October 1999
s m u g
by Steve Hawley

On the Origin of Stupidity

Congratulations are in order for the decision of the State School Board of Kansas to take one more step to remove Darwin's theory of Evolution from the curriculum of it's schools. This is an important step and the fallout from it should be quite astounding.

To understand this, one needs to understand some of the surrounding details. To date, all attempts to add Creationism to state-sanctioned curricula have failed. Creationism is, typically, a religious belief and as such cannot be taught in a government run school as it crosses the line of separation of Church and State. The wiley Creationists adopted another tack: remove the testing of Darwinism from state achievement exams as a discouragement from teaching the material.

In other words, if it ain't on the test, why should we spend precious time covering the material?

In addition, virtually all mention of evolution has been removed from the state-suggested standard curriculum. The justifications--and they are nothing more than that, because if they were reasons we would see some sign of reasoning--that I have read and heard in interviews are all rely on the fact that evolution is theoretical and cannot be proven.

This is precisely the kind of stupidity that is spontaneously generated by groups of people. It is astounding and it is strong evidence to corroborate something I've been thinking about.

You see, I have a theory. Actually, I have a great number of theories, like the one about any given person's basis set of characteristics that fully describe "the best pizza" are founded upon the most-consumed pizza of their youth rather than some set of higher, inconvtravertible standards, but this particular theory is not important. What is important is the process of theory and the basis of the scientific method. Because I have such a deep-rooted love for the process of theory, I find myself deeply angered at this Kansasian affront.

I come up with theories all the time. It is an outlet for my imagination. Most of my theories are incorrect and trivially so. I find the process of disproving my more fanciful theories to be highly amusing. Just think about the phrase "if you would entertain this idea" and you will find one of my prime motivations.

A theory is a germ of an idea that is the basis for an answer to a question, most commonly 'why' and 'how'. Within the scientific method, a theory is just a hyposthesis until it is proven or disproven. Very careful experiments are designed to do just that, and proof is rarely proof, but instead corroborating evidence. From time to time, a hypothesis will make it into the realm of accepted theory. Very few theories actually make it into fact, and many accepted theories have been shot down. Science, as a process, is self-regulating and continually revising as we continue to learn more about all that surrounds us.

Evolution is an accepted theory on a small scale (ie, something that is observable within a handful of lifetimes). The problem arises when evolution is applied to the question "how did people come to be?" or more generally, "how did life come to be on Earth?" We have corroborating evidence, but there are no experiments that can be applied to time already past. Therefore evolution on a macro scale is neither provable nor disprovable.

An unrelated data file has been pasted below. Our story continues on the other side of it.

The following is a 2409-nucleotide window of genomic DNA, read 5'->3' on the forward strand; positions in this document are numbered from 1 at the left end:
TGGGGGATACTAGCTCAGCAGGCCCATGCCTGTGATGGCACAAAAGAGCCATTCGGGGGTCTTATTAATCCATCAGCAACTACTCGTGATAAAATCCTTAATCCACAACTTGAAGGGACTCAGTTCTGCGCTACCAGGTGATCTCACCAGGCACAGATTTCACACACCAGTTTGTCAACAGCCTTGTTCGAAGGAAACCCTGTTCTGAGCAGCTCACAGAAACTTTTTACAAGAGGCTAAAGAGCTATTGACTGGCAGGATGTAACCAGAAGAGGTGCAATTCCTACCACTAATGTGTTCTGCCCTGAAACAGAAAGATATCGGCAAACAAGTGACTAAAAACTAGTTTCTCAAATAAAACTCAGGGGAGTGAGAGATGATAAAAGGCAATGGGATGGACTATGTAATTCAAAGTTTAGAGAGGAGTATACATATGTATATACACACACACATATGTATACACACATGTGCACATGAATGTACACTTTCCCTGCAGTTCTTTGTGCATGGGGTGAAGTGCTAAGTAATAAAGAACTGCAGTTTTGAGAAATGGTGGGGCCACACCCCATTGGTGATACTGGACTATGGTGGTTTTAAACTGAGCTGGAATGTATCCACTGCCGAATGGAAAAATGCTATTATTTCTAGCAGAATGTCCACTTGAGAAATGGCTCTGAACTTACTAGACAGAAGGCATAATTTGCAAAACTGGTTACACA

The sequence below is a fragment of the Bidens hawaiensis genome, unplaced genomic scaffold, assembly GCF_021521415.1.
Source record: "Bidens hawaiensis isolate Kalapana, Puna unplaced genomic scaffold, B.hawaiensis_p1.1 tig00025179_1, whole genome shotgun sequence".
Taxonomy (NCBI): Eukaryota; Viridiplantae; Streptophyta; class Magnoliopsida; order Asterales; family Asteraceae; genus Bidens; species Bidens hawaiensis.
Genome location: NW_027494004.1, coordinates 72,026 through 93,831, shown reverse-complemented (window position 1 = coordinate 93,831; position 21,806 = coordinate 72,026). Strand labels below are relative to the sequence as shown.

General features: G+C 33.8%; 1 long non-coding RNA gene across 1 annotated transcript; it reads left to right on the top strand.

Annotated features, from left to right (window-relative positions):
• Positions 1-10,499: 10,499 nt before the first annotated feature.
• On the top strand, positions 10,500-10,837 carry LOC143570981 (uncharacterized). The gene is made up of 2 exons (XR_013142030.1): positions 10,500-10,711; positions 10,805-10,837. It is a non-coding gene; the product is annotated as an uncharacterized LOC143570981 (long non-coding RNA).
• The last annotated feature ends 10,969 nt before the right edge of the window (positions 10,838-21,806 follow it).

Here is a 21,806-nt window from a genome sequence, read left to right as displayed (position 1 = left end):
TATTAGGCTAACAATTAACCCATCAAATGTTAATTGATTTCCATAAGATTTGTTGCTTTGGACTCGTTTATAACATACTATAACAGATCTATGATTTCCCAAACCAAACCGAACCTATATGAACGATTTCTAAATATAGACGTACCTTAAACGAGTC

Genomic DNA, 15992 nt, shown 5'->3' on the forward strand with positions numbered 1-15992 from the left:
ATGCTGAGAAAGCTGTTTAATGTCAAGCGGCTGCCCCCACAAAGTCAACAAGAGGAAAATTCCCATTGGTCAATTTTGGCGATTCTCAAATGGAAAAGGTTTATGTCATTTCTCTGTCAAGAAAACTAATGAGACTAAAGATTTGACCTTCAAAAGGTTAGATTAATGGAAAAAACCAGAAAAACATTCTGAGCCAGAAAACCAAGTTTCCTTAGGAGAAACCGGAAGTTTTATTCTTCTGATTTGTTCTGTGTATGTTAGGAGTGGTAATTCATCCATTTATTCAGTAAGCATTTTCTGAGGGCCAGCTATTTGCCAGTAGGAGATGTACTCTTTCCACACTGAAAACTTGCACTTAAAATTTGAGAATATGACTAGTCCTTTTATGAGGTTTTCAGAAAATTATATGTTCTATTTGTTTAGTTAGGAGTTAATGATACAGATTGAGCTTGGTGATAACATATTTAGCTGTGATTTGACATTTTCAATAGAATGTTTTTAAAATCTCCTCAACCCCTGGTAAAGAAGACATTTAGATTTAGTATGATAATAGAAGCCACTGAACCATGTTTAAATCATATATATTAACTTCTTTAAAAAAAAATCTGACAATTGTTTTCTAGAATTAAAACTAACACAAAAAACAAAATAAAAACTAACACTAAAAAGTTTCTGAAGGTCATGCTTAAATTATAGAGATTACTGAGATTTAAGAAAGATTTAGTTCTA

Is this alone justification enough for its expurgation?

If it is, then I demand that the following topics and all associated materials be removed from the Kansas curriculum as well:

   Quantum mechanics
   Lightwave theory
   Plate tectonics
   Planetary core composition
   Atomic theory
   Nearly everything
   Nearly everything

Kansas already removed the Big Bang theory, and while they're at it I think they should also see about stripping Arno Penzias of his Nobel Prize for finding corroborating evidence of the Big Bang.

Because something is unknown or unknowable doesn't make it inappropriate to present to students. The actions of the state of Kansas have more to do with the conflict of religious teachings with scientific thought. Work should be done to resolve that conflict amicably. Stunting the development of our children is hardly a reasonable resolution.

Gregor Mendel, a monk and, one would expect, a strong believer in God, was able to resolve this conflict and was able to produce work that supports Darwin's models as well as to be the basis for later work by Watson and Crick. If you believe that this is insignificant, remember that Watson and Crick figured out DNA structure which will be the basis for disease treatment heretofore unseen on this planet.

Parents in Kansas, irrespective of your beliefs, if you do not work to change this, you may very well be depriving the world of the person who will remove diabetes, Multiple Sclerosis, Down's Syndrome, Spina Bifida, and many other cruel and possibly fatal afflictions from the human animal.

As I said earlier, I have a theory. It has to do with subatomic particles. I think there is a subatomic particle of stupidity which is inherently attracted to people. The force of attraction is proportional to the square of the number of people involved. This explains why a group of individually intelligent people are incapable of deciding as group where to go for lunch and why the ultimate decision comes more often from a single person standing off from the group.

This theory also explains why a state board of education has been duped by a minority interest and why parents are milling around doing nothing to change this.

There is nothing I would prefer than to have this theory disproved. Therefore, I leave it to you, Kansas: show me that I'm wrong for the sake of the future.

Steve Hawley is software engineer, blinded early on by Science.


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